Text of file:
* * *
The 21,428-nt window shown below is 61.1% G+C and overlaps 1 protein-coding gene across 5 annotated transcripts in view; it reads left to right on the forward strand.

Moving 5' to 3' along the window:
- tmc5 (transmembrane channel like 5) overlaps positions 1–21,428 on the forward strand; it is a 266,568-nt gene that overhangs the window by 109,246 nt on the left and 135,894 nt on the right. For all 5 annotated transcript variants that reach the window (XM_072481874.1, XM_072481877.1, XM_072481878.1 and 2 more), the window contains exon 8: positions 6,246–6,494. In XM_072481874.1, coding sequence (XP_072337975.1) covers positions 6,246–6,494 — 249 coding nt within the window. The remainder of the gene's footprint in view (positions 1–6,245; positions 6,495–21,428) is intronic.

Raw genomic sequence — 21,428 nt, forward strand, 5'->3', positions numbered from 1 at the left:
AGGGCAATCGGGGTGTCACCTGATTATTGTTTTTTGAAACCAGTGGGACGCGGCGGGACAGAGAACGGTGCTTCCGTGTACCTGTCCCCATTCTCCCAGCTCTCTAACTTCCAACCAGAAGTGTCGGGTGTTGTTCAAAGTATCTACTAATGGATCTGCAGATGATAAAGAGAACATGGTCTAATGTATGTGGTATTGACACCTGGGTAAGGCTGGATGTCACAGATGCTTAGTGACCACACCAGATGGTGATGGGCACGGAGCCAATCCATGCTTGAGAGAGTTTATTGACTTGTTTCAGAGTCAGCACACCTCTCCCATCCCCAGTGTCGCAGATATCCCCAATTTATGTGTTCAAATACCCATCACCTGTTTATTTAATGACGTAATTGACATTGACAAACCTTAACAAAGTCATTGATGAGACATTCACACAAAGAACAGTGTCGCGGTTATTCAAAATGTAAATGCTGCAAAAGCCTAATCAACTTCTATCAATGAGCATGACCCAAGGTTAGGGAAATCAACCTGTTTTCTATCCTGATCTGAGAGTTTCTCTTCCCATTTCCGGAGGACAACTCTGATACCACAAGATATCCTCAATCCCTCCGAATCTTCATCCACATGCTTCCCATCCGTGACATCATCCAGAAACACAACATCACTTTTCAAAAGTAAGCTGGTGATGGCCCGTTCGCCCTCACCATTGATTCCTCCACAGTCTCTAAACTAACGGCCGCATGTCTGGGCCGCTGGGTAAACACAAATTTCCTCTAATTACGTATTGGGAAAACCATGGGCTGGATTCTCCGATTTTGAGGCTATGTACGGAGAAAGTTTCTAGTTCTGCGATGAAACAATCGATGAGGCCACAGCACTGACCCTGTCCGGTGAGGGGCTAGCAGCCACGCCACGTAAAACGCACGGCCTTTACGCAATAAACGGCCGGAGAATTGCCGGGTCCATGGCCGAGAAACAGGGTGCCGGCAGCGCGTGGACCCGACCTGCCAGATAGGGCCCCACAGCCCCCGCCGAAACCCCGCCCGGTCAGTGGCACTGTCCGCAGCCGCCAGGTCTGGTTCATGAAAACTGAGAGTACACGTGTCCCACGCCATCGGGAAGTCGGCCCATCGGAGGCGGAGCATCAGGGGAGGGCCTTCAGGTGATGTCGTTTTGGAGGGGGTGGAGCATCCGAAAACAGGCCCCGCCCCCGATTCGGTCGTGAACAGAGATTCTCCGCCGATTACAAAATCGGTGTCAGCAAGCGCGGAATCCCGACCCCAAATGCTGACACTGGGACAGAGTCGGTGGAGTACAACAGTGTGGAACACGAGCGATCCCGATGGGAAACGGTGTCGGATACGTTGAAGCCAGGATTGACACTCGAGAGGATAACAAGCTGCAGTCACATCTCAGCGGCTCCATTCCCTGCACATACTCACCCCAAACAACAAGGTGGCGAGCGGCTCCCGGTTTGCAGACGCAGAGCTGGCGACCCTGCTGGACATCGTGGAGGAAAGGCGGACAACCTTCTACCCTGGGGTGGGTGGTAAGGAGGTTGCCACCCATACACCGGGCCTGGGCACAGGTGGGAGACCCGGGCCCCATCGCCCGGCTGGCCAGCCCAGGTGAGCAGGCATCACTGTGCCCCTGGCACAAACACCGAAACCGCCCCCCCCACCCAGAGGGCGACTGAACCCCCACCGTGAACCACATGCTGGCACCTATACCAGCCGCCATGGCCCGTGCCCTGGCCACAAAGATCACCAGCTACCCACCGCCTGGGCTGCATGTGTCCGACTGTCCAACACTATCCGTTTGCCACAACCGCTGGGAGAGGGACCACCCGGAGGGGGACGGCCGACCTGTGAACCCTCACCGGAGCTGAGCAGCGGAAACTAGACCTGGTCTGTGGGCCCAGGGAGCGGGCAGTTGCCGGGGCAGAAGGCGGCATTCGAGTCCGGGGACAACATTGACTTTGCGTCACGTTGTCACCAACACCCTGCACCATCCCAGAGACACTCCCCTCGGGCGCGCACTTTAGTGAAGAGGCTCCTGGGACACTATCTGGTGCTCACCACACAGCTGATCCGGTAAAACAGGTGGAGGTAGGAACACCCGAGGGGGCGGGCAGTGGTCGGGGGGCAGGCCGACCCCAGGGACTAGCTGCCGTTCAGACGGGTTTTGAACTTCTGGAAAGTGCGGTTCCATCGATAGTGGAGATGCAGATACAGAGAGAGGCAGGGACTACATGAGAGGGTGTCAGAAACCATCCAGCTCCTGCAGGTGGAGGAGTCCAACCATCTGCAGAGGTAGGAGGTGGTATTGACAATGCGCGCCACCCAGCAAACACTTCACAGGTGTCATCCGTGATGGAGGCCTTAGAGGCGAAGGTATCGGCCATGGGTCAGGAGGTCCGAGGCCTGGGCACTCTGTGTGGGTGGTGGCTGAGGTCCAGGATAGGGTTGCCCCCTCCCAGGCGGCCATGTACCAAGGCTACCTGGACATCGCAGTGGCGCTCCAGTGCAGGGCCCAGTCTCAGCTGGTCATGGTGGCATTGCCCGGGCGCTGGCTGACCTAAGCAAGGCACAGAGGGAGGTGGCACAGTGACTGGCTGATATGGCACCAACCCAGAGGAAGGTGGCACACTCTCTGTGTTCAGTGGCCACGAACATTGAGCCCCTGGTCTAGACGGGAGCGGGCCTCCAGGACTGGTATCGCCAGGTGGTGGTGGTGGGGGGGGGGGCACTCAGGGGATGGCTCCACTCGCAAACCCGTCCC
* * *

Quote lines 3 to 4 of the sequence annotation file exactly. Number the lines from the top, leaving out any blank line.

- tmc5 (transmembrane channel like 5) overlaps positions 1–21,428 on the forward strand; it is a 266,568-nt gene that overhangs the window by 109,246 nt on the left and 135,894 nt on the right. For all 5 annotated transcript variants that reach the window (XM_072481874.1, XM_072481877.1, XM_072481878.1 and 2 more), the window contains exon 8: positions 6,246–6,494. In XM_072481874.1, coding sequence (XP_072337975.1) covers positions 6,246–6,494 — 249 coding nt within the window. The remainder of the gene's footprint in view (positions 1–6,245; positions 6,495–21,428) is intronic.

Raw genomic sequence — 21,428 nt, forward strand, 5'->3', positions numbered from 1 at the left: